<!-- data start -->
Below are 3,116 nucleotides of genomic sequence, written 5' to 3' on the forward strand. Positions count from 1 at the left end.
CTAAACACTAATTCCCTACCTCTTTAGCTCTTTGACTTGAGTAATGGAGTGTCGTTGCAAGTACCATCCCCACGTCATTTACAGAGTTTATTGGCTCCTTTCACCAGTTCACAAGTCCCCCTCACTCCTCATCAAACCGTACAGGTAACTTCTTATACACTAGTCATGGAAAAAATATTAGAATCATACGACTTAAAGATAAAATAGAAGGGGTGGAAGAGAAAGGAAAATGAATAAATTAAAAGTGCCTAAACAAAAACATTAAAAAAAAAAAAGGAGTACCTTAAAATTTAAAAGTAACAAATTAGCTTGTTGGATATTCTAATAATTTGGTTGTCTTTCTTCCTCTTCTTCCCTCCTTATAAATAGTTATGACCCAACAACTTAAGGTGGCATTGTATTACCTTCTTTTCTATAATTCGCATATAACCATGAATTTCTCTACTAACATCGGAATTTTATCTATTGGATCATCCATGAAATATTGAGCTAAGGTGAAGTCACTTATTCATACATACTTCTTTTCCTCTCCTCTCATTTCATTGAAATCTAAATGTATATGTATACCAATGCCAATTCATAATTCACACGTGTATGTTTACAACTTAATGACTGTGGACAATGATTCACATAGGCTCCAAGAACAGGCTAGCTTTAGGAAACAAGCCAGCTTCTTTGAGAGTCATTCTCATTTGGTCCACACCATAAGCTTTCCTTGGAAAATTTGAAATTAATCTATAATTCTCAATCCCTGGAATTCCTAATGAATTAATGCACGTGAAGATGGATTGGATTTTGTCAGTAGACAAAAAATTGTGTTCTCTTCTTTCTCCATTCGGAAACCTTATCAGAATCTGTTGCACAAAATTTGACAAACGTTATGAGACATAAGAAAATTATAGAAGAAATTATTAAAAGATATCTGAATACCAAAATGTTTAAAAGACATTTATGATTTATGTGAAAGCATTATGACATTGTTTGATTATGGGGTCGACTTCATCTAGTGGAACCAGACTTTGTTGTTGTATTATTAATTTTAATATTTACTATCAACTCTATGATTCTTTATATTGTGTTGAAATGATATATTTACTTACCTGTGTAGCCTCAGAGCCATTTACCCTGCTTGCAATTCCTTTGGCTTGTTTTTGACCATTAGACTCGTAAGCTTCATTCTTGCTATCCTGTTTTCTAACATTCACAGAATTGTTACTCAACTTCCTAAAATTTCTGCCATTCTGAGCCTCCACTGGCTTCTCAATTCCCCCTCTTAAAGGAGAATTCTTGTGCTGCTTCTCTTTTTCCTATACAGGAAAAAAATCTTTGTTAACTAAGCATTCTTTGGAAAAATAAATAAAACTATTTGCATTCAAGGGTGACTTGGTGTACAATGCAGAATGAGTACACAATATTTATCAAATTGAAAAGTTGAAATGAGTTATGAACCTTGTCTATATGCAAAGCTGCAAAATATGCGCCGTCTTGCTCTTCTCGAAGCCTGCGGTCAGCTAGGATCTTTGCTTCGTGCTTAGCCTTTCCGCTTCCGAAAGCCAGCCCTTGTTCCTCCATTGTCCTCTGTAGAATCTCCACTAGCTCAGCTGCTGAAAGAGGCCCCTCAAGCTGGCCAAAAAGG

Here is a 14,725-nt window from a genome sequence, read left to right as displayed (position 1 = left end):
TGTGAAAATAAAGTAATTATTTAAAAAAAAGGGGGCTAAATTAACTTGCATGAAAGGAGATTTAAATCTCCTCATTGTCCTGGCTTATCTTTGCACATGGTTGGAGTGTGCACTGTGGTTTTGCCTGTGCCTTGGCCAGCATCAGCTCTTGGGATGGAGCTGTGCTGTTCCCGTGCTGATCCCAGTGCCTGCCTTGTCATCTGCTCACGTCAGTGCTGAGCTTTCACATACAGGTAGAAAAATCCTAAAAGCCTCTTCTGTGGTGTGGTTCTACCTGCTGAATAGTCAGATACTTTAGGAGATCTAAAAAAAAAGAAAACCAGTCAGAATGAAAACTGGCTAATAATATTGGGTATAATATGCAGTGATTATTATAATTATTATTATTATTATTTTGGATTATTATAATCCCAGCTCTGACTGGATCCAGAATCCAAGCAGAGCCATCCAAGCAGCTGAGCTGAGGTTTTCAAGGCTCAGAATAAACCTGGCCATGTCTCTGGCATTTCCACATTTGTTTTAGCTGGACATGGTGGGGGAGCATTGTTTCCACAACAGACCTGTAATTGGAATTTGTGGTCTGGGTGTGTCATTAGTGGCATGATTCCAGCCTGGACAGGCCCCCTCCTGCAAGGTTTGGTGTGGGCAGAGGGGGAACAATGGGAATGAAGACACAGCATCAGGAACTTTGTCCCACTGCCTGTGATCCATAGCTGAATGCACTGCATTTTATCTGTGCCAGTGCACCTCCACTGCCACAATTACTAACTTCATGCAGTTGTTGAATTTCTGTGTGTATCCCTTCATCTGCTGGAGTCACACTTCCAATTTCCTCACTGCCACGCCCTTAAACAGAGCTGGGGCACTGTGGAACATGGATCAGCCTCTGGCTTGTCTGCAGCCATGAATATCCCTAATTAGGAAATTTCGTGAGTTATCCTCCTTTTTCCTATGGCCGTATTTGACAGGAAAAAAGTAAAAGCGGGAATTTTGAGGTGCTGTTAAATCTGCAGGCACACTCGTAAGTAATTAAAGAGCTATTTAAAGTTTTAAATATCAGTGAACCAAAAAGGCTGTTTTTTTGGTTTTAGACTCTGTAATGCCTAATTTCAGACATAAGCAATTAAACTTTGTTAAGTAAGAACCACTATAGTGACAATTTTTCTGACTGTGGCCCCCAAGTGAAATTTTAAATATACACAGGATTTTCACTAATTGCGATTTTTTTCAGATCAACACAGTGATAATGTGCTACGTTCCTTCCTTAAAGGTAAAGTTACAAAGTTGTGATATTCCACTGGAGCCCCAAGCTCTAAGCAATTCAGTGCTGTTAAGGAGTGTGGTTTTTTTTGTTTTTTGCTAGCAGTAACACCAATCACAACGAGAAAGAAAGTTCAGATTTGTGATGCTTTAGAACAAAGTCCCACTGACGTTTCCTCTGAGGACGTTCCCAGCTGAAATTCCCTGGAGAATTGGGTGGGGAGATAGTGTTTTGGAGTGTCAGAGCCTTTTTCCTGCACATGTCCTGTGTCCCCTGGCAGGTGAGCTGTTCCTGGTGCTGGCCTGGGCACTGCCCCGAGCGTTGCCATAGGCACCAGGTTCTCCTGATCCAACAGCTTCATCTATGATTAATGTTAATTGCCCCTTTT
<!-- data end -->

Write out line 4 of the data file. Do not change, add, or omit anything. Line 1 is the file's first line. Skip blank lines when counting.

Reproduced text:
TGTGAAAATAAAGTAATTATTTAAAAAAAAGGGGGCTAAATTAACTTGCATGAAAGGAGATTTAAATCTCCTCATTGTCCTGGCTTATCTTTGCACATGGTTGGAGTGTGCACTGTGGTTTTGCCTGTGCCTTGGCCAGCATCAGCTCTTGGGATGGAGCTGTGCTGTTCCCGTGCTGATCCCAGTGCCTGCCTTGTCATCTGCTCACGTCAGTGCTGAGCTTTCACATACAGGTAGAAAAATCCTAAAAGCCTCTTCTGTGGTGTGGTTCTACCTGCTGAATAGTCAGATACTTTAGGAGATCTAAAAAAAAAGAAAACCAGTCAGAATGAAAACTGGCTAATAATATTGGGTATAATATGCAGTGATTATTATAATTATTATTATTATTATTTTGGATTATTATAATCCCAGCTCTGACTGGATCCAGAATCCAAGCAGAGCCATCCAAGCAGCTGAGCTGAGGTTTTCAAGGCTCAGAATAAACCTGGCCATGTCTCTGGCATTTCCACATTTGTTTTAGCTGGACATGGTGGGGGAGCATTGTTTCCACAACAGACCTGTAATTGGAATTTGTGGTCTGGGTGTGTCATTAGTGGCATGATTCCAGCCTGGACAGGCCCCCTCCTGCAAGGTTTGGTGTGGGCAGAGGGGGAACAATGGGAATGAAGACACAGCATCAGGAACTTTGTCCCACTGCCTGTGATCCATAGCTGAATGCACTGCATTTTATCTGTGCCAGTGCACCTCCACTGCCACAATTACTAACTTCATGCAGTTGTTGAATTTCTGTGTGTATCCCTTCATCTGCTGGAGTCACACTTCCAATTTCCTCACTGCCACGCCCTTAAACAGAGCTGGGGCACTGTGGAACATGGATCAGCCTCTGGCTTGTCTGCAGCCATGAATATCCCTAATTAGGAAATTTCGTGAGTTATCCTCCTTTTTCCTATGGCCGTATTTGACAGGAAAAAAGTAAAAGCGGGAATTTTGAGGTGCTGTTAAATCTGCAGGCACACTCGTAAGTAATTAAAGAGCTATTTAAAGTTTTAAATATCAGTGAACCAAAAAGGCTGTTTTTTTGGTTTTAGACTCTGTAATGCCTAATTTCAGACATAAGCAATTAAACTTTGTTAAGTAAGAACCACTATAGTGACAATTTTTCTGACTGTGGCCCCCAAGTGAAATTTTAAATATACACAGGATTTTCACTAATTGCGATTTTTTTCAGATCAACACAGTGATAATGTGCTACGTTCCTTCCTTAAAGGTAAAGTTACAAAGTTGTGATATTCCACTGGAGCCCCAAGCTCTAAGCAATTCAGTGCTGTTAAGGAGTGTGGTTTTTTTTGTTTTTTGCTAGCAGTAACACCAATCACAACGAGAAAGAAAGTTCAGATTTGTGATGCTTTAGAACAAAGTCCCACTGACGTTTCCTCTGAGGACGTTCCCAGCTGAAATTCCCTGGAGAATTGGGTGGGGAGATAGTGTTTTGGAGTGTCAGAGCCTTTTTCCTGCACATGTCCTGTGTCCCCTGGCAGGTGAGCTGTTCCTGGTGCTGGCCTGGGCACTGCCCCGAGCGTTGCCATAGGCACCAGGTTCTCCTGATCCAACAGCTTCATCTATGATTAATGTTAATTGCCCCTTTT